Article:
Trump urged Native American leaders to extract resources from their land: report

Trump urged Native American leaders to extract resources from their land: report

President Trump reportedly encouraged Native American leaders to “just do it” and extract resources from their own land, despite federal regulations blocking them from doing so, Axios reported on Sunday.


After the leaders told Trump they couldn’t drill for the resources because of regulations, Trump reportedly said: ”But now it's me. The government's different now. Obama's gone; and we're doing things differently here."

"Chief, chief, what are they going to do? Once you get it out of the ground are they going to make you put it back in there?” Trump said, according to Axios.

“I mean, once it's out of the ground it can't go back in there. You've just got to do it. I'm telling you, chief, you've just got to do it."

Axios reported that when a Trump official in the room told the leaders that the administration was working on rolling back the regulations blocking them from extracting the resources, the president said: "Guys, I feel like you're not hearing me right now. We've just got to do it."

“I feel like we've got no choice; other countries are just doing it. China is not asking questions about all of this stuff. They're just doing it. And guys, we've just got to do it."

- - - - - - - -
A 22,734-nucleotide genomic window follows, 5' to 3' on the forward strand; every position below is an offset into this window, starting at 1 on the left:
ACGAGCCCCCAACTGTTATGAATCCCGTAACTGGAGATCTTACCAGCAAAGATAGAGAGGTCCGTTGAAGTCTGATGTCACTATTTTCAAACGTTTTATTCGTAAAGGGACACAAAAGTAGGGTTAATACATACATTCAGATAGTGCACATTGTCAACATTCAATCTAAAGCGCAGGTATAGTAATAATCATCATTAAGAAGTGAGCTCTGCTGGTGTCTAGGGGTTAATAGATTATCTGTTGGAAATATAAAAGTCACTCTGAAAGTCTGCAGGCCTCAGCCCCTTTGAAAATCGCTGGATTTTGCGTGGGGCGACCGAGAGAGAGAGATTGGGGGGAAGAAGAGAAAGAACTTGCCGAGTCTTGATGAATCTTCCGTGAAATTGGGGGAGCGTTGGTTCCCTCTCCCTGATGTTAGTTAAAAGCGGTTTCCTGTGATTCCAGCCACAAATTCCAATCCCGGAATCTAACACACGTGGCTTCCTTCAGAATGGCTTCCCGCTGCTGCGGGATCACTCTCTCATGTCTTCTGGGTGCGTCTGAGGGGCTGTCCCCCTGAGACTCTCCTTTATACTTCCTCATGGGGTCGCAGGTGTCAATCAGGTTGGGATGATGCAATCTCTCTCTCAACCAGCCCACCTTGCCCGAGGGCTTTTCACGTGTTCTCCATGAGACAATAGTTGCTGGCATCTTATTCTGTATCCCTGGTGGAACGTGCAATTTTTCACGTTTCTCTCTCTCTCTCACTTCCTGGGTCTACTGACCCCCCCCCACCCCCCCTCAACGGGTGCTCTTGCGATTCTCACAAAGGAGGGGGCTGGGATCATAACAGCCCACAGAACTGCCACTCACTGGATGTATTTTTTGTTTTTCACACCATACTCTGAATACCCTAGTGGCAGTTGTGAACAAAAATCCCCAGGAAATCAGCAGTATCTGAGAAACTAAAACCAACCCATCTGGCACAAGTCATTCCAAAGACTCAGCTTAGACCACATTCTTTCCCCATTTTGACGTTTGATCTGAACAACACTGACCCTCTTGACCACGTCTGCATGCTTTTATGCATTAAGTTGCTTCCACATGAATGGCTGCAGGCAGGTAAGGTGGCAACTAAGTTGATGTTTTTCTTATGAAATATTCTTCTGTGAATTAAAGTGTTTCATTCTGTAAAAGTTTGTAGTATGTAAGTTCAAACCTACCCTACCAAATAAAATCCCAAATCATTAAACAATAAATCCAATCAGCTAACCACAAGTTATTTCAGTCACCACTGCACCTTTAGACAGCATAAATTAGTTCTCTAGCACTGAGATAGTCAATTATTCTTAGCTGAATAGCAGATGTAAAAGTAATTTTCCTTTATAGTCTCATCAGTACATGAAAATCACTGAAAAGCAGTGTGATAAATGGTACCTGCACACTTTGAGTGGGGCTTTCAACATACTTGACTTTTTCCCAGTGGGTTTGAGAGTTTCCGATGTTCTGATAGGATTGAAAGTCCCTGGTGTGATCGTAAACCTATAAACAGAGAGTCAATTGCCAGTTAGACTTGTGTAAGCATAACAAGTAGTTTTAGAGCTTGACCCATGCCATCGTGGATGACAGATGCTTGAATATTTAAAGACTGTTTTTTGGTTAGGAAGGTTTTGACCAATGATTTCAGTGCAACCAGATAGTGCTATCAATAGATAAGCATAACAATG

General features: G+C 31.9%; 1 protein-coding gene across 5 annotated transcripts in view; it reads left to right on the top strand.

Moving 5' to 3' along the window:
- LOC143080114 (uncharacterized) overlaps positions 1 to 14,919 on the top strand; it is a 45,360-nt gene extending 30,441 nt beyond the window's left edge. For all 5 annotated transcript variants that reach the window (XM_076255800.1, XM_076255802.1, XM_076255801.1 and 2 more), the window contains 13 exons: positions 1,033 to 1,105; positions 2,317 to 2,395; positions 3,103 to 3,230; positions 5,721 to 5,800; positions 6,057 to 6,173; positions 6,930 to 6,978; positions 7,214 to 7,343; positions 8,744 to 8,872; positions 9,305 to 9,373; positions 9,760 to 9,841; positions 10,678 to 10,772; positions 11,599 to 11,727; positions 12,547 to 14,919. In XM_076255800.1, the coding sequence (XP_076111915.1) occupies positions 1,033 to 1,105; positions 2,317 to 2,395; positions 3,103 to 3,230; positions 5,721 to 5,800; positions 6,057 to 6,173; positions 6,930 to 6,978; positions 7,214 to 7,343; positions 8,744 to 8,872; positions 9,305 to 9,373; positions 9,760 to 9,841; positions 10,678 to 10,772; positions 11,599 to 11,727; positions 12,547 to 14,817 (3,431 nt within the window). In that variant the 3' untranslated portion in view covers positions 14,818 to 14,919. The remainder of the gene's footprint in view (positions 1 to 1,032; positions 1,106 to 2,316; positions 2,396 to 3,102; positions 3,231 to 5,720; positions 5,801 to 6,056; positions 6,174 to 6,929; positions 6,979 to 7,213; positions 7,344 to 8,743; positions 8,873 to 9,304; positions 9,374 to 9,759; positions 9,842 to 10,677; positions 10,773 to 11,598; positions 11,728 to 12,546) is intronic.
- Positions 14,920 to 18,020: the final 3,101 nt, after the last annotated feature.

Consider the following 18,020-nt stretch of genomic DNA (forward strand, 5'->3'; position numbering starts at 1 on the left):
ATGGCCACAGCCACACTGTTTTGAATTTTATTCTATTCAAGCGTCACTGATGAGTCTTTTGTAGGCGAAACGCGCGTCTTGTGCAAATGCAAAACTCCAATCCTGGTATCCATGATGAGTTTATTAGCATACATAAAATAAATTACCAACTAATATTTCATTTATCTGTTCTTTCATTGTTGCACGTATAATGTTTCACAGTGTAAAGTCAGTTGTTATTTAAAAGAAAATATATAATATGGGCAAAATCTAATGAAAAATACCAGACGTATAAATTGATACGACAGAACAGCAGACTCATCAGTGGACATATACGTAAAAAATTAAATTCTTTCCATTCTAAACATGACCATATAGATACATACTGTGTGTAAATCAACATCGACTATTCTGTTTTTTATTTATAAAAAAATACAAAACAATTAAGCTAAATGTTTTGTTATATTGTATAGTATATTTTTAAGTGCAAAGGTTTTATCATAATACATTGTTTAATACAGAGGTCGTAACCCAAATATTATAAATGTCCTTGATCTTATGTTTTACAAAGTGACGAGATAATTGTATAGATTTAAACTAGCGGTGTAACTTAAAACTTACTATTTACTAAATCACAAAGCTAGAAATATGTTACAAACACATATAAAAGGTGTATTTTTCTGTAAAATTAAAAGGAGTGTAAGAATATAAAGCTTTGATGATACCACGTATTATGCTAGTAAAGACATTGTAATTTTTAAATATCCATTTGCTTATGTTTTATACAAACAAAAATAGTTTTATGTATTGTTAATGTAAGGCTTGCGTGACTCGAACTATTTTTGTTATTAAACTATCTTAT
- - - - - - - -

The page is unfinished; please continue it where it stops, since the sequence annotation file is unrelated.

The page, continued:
A person in the meeting disputed that Trump was telling the leaders to break federal law and start drilling on the land, telling Axios that the remarks were just “Trump speak.”

Trump has made rolling back regulations a key part of his administration, including opening the Arctic National Wildlife Refuge to drilling.

Energy resources have been a point of contention between the federal government and Native American tribes recently — tribes have pushed to shut down the Dakota Access Pipeline because it passes through a lake they consider to be environmentally and culturally important.

Native American tribes have also long fought to drill on reservations, but federal regulations that apply only to tribal lands have slowed down the process and cost tribes millions of dollars, according to Reuters.

Some estimate that the reservations contain up to a fifth of the U.S.'s oil and gas reserves, Reuters reported. And tribal leaders are reportedly taking advantage of the Trump administration's regulatory rollbacks to push for easier access to the possible reserves.